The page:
Stainless steel is used extensively in the biomedical industry including catheters, stents, screws, tubing, guidewires, dental products, orthopedics and a wide variety of medical instruments.
Stainless steel is often the metal of choice because of its resistance to corrosion. However, corrosion can still occur depending on factors such as the grade of stainless, the quality of the passivation layer, the contaminants present on the surface, and the environment the stainless is exposed to.
Auger Electron Spectroscopy (AES) can be effective in determining the quality of passivation layers used to prevent corrosion. In addition, if corrosion does occur, Auger analysis can be instrumental in determining its cause. Auger analysis is capable of detecting very localized corrosion and potential causes, as shown in the following case study.
Figure 1 shows a high magnification secondary electron image (100,000x magnification) obtained from an Auger instrument on the as-received surface of a piece of 300 series stainless steel sheet. The micrograph shows a series of extremely small defects, most of which being only about 25nm in diameter. This SEM image was used to define points on which Auger electron spectroscopy was to be performed. One large and one small particle (points 1 and 2, respectively) were analyzed along with a control region (point 3) off of the defects.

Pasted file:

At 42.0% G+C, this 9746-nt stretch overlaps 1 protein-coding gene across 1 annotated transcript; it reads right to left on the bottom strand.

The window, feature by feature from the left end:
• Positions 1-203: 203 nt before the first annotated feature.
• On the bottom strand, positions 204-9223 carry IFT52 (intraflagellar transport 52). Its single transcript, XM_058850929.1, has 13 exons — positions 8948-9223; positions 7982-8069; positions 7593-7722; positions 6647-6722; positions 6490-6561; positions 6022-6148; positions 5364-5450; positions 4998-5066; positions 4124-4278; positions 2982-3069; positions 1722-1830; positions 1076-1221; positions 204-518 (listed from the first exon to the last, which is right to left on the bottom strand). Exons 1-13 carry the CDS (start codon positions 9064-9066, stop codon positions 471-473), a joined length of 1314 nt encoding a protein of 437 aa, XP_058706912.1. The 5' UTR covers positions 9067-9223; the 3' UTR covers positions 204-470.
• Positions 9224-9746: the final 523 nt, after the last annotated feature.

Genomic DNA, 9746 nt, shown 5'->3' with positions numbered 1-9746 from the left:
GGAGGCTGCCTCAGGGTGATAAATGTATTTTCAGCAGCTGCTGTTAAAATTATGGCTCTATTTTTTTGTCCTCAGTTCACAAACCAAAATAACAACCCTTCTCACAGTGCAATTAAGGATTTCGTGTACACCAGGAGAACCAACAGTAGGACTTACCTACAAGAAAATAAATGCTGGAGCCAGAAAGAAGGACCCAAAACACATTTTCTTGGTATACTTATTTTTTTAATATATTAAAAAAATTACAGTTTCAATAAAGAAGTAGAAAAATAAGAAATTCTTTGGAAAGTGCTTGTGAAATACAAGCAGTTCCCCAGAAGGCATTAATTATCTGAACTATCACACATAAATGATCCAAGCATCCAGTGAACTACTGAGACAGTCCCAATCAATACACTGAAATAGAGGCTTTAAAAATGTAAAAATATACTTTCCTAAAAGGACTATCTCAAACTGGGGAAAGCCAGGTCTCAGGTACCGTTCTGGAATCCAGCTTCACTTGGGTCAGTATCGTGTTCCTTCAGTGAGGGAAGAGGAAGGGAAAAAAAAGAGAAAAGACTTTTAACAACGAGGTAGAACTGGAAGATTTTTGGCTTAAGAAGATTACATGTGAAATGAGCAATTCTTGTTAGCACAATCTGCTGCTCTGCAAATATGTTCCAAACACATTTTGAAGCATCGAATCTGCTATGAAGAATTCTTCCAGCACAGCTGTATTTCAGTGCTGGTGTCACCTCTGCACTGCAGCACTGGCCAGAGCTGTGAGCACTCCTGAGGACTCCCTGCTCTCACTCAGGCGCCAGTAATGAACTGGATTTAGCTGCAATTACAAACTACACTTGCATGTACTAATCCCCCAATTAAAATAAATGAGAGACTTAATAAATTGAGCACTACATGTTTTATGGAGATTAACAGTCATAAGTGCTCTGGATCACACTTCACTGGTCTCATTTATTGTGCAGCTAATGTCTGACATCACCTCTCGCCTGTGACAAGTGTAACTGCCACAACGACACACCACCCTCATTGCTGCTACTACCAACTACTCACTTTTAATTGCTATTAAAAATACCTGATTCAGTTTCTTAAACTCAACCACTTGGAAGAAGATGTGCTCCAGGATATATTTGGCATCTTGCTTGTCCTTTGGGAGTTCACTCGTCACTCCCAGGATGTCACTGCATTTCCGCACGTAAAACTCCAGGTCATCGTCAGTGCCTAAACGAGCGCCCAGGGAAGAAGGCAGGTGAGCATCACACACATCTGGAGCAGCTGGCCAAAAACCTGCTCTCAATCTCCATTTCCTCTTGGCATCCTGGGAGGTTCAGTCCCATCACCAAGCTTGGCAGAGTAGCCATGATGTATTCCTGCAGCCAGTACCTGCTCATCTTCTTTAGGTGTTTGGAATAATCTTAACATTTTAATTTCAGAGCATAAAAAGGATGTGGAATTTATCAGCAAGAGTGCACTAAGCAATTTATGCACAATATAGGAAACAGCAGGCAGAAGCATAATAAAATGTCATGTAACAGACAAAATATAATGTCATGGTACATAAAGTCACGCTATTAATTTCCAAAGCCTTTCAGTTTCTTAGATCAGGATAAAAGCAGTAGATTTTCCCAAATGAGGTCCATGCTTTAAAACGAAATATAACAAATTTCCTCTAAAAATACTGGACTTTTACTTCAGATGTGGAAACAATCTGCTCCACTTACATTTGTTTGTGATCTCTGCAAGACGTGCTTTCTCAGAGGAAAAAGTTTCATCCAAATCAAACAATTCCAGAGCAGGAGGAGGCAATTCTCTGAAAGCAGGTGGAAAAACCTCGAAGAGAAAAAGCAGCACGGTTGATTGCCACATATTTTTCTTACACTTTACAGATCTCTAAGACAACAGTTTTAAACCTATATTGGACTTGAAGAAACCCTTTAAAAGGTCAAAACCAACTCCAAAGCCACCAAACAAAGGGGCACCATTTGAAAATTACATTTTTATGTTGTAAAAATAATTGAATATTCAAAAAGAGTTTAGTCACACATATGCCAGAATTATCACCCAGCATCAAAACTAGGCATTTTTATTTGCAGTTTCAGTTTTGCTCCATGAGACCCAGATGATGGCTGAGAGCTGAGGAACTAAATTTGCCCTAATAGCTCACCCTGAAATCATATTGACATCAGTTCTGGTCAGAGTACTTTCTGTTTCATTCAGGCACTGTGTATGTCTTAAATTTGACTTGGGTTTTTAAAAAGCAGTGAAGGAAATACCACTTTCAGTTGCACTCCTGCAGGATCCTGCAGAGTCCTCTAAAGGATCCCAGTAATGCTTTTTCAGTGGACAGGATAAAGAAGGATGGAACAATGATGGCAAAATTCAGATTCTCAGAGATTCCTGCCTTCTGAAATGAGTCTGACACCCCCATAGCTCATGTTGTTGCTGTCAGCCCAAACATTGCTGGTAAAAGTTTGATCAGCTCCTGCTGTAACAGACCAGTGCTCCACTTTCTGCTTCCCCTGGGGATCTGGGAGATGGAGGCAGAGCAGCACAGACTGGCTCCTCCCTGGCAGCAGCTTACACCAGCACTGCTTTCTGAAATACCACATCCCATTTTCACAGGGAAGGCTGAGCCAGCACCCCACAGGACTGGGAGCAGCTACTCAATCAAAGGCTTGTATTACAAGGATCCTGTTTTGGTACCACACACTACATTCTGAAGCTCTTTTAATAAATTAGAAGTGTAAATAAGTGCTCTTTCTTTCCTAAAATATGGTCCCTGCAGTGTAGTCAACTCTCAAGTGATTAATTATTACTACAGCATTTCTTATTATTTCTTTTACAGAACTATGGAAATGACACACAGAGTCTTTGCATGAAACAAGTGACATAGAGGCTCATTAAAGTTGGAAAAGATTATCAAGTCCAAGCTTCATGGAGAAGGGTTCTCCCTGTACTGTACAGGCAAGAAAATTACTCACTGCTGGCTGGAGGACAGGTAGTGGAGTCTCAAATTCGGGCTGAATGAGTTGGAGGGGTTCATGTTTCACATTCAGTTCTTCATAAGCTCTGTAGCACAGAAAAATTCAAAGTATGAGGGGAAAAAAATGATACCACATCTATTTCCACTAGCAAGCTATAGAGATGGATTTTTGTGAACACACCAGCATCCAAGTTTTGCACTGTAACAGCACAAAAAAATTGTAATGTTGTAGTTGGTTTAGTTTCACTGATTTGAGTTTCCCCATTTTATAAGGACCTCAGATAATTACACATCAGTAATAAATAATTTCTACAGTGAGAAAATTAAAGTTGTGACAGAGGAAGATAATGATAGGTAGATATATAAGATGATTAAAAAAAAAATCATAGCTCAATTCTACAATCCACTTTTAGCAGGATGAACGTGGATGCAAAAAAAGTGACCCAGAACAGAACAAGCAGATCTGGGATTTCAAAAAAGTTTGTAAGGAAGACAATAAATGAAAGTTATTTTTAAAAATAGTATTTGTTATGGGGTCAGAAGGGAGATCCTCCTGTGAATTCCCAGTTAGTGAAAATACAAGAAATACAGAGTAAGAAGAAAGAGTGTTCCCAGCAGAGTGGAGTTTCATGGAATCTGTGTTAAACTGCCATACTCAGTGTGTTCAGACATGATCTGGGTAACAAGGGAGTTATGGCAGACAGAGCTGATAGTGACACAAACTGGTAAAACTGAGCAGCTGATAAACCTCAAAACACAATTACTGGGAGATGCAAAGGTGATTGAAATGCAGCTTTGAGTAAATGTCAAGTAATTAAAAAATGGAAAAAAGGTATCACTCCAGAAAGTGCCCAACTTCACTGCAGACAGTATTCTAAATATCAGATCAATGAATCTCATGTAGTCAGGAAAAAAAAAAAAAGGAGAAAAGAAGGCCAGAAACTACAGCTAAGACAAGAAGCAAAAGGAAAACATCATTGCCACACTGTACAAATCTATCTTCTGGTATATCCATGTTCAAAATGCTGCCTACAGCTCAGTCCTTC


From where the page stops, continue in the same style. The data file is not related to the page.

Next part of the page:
All three of the survey spectra show the presence of the expected C, O, Cr, Fe and Ni from the air-exposed stainless steel surface. In addition, the spectrum from point 1 (larger defect) shows the presence of a large amount of Ca along with a smaller Na peak. The Auger spectrum from the small defect (point 2) shows the presence of S and Na contaminants but also shows much different Fe to Cr peak ratios than the spectrum from the control area (point 3). Quantification of the elements detected from these three points is shown in Table 1. Auger maps were acquired for several of the elements of interest including Ca, Cr, and Fe. The map for Ca reveals a lateral distribution of Ca within a 1mm2 field of view.
Although scores of particle defects were observed in the SEM image, only a few of them appear to have significant Ca, as shown in the Ca Auger map. Most of the smaller particles correspond to larger concentrations of Fe, compared to the background area (Point 3). This indicates that localized corrosion has occurred within these 25nm-sized defects with an obvious potential cause being the presence of Na.
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